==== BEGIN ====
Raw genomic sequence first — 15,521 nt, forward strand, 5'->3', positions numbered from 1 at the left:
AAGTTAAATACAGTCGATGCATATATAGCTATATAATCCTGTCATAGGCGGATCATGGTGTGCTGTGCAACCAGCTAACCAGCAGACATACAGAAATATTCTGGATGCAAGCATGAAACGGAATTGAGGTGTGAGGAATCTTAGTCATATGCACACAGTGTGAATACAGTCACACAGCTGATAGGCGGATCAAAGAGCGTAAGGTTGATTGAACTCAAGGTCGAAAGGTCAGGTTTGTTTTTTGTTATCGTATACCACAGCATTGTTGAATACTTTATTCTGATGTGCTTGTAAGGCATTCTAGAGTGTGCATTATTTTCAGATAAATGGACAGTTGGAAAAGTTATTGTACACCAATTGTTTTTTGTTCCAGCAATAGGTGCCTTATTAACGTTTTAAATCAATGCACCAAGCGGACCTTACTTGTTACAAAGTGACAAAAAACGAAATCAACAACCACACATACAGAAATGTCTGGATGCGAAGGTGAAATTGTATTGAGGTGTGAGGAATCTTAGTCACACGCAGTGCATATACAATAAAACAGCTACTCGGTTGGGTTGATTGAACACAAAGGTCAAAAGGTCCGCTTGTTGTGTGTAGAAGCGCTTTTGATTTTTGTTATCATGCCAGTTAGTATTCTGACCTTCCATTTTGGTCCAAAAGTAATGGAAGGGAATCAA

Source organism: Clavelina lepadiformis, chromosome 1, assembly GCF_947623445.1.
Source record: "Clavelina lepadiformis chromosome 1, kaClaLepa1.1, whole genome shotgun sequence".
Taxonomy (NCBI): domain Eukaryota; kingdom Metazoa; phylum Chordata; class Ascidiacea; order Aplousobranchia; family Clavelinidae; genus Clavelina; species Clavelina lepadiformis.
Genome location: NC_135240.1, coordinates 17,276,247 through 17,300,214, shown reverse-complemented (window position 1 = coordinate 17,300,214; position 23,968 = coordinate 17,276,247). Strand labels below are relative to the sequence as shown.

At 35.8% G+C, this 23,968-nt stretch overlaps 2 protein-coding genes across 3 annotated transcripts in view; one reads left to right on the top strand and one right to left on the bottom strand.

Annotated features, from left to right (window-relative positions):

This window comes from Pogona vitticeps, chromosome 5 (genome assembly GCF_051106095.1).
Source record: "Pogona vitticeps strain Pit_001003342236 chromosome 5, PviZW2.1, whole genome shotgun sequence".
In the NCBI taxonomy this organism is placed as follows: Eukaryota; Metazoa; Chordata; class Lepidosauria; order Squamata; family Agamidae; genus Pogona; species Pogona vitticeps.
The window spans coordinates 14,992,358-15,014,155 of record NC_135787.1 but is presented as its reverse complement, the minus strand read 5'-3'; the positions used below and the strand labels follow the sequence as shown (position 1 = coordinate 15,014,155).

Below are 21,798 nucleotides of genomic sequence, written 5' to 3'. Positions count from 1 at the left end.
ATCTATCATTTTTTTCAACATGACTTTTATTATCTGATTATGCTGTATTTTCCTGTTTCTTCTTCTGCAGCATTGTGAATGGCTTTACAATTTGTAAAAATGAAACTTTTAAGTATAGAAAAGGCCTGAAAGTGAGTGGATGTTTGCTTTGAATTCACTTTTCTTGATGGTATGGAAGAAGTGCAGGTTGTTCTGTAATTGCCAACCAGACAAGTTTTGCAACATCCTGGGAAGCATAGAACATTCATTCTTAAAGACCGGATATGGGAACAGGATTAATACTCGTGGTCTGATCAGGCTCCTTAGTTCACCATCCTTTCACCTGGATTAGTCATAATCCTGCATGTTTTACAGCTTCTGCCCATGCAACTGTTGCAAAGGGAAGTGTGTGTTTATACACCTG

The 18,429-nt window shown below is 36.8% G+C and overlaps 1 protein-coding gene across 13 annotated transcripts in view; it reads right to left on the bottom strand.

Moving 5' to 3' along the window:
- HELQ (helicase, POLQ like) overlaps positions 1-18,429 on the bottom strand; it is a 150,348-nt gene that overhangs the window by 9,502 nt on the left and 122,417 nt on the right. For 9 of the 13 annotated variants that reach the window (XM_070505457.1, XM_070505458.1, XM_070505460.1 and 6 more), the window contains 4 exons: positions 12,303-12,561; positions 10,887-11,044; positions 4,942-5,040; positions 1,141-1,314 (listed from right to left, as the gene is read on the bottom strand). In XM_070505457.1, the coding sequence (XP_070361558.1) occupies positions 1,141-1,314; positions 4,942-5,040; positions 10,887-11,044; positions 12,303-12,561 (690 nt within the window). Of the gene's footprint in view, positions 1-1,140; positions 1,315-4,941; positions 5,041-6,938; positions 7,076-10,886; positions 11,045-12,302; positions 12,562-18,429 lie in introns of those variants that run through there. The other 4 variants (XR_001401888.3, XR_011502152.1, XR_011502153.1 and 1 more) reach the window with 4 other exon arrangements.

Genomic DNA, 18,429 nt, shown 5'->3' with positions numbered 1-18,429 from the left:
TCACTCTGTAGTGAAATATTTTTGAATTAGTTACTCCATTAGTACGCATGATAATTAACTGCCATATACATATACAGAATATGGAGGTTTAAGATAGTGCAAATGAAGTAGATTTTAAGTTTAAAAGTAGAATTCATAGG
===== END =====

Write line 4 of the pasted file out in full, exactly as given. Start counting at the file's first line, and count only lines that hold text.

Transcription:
Source record: "Clavelina lepadiformis chromosome 1, kaClaLepa1.1, whole genome shotgun sequence".